It seems to me that the view of the Yerushalmi , the Ramban, and the Ran is not accepted by most Rishonim, and  that particularly as we hold like Rabbi Shimon that חמץ שעבר עליו הפסח  is מדרבנן, there should be little reason to be stringent, at least in  theory.

Yet, the  Tur (O.C. 448), and Shulchan Aruch (O.C. 448/5) rule stringently even if בטול  was done,  and most Achronim (see for example M.B. there ) appear to concur, while suggesting that one could possibly be lenient if one performed the check properly, was unaware of the chametz and also did בטול.

This could be because the Mechaber follows his explanation of the Rambam in Kesef Mishna, which as we pointed out, seems to indicate that he is stringent even if בטול  was done, despite not having said so explicitly.

In case of great need, further guidance should be sought.

These posts are intended to raise issues and stimulate further research and discussion on contemporary topics related to the daf. They are not intended as psak halacha.

Pesachim 28-29 Chametz after Pesach – חמץ שעבר עליו הפסח

In loving memory of my dear father, Moreinu haRav Avraham Benzion ben Azriel Hertz Isaacson zt’l ( Rabbi Ben Isaacson of blessed memory), whose love of Torah, passion for justice, and acts of kindness inspire everything I do.

We are already aware that it is forbidden to eat, derive benefit from, or own Chametz during Pesach itself, and that this prohibition extends forwards to the afternoon of Pesach eve, from midday onwards.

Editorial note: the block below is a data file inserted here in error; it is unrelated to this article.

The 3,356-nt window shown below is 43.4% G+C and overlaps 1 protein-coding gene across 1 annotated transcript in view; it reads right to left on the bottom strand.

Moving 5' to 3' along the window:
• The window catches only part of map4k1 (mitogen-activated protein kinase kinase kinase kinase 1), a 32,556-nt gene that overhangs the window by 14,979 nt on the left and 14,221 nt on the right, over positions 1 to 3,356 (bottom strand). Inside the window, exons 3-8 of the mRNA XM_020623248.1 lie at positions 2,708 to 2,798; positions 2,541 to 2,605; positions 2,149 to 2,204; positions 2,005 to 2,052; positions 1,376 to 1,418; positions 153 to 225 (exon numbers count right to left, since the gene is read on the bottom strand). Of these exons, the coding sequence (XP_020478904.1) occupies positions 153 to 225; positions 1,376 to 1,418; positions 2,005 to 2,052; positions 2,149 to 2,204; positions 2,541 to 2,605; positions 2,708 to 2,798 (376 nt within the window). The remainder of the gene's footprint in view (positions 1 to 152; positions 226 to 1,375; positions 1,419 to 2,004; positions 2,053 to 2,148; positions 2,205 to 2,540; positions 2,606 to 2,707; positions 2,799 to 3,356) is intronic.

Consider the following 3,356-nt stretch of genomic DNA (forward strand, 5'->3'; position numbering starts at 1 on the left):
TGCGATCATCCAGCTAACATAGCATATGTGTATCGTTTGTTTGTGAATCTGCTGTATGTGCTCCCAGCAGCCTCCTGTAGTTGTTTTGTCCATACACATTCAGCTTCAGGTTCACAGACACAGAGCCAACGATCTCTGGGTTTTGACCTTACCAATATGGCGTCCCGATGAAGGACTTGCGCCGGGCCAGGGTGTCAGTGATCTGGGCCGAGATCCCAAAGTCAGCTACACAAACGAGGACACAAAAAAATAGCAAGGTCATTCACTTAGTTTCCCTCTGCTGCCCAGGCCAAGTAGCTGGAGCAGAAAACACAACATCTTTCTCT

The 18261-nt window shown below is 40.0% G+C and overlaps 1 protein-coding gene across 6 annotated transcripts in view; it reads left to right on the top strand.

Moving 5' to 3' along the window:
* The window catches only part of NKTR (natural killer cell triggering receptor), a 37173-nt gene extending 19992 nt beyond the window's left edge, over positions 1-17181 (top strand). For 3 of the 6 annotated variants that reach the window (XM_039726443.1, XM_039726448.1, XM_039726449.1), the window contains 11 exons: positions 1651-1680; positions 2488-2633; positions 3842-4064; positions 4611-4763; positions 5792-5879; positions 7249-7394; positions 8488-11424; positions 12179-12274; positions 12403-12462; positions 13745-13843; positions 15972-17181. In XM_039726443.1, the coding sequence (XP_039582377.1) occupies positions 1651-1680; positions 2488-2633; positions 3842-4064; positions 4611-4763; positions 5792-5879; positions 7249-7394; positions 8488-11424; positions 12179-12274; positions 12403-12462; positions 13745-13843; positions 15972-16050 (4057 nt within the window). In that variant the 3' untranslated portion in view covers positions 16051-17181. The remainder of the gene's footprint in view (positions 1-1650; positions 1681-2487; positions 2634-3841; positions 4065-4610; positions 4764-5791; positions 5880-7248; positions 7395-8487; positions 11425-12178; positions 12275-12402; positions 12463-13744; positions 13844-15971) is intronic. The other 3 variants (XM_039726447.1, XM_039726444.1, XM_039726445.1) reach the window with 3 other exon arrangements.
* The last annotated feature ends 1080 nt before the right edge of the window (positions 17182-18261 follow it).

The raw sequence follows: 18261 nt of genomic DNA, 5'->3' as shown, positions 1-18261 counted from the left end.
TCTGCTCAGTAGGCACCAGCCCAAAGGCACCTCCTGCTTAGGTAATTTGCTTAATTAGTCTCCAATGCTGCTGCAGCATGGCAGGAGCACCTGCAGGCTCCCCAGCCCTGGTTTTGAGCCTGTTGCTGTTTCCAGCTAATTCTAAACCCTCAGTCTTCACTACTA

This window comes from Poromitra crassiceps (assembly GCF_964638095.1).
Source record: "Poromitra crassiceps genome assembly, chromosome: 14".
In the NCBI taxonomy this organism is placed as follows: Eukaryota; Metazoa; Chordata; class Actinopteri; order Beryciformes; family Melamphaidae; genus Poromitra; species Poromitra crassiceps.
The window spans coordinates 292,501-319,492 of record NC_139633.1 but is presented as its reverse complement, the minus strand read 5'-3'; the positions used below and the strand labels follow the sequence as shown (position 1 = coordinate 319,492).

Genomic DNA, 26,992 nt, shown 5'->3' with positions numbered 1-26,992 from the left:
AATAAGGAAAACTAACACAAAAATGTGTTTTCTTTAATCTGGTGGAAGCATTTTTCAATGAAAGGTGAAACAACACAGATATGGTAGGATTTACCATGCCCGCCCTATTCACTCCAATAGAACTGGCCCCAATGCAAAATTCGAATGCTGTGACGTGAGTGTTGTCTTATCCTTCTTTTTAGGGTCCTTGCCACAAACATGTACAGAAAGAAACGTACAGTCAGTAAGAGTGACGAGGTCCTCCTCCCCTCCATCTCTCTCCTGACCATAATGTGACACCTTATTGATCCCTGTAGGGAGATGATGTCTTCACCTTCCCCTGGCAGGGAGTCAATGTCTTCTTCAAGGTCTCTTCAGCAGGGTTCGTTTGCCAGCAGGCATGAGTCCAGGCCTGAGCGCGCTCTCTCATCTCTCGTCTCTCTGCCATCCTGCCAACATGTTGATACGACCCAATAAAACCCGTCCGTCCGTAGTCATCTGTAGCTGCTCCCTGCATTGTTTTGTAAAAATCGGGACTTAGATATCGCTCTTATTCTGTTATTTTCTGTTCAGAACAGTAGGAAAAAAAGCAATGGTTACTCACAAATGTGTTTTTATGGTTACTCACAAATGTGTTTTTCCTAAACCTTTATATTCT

The Mishna on Daf 28a tells us that whereas chametz that belonged to a non-Jew on Pesach(literally that Pesach “passed over” ) may be benefitted from by a Jew after Pesach, chametz that belonged to a Jew on Pesach may not, because the passuk says “ולא יראה לך”- chametz shall not be seen by you, which we have learnt is a source for the twin prohibition of seeing and owning chametz on Pesach (see post on Pesachim 5-7.)

We are immediately struck by the need to explain how the prohibition against seeing and owning chametz on Pesach is connected to the Mishna’s חדוש  (novelty) that chametz owned by a Jew on Pesach remains forbidden after Pesach, and two possibilities spring to mind:

  1. Chazal learnt from the passuk that this biblical prohibition extends beyond Pesach itself.
  2. Chazal forbade such chametz after pesach on a rabbinical level due to the biblical prohibition of owning it on Pesach itself, as some form of fine.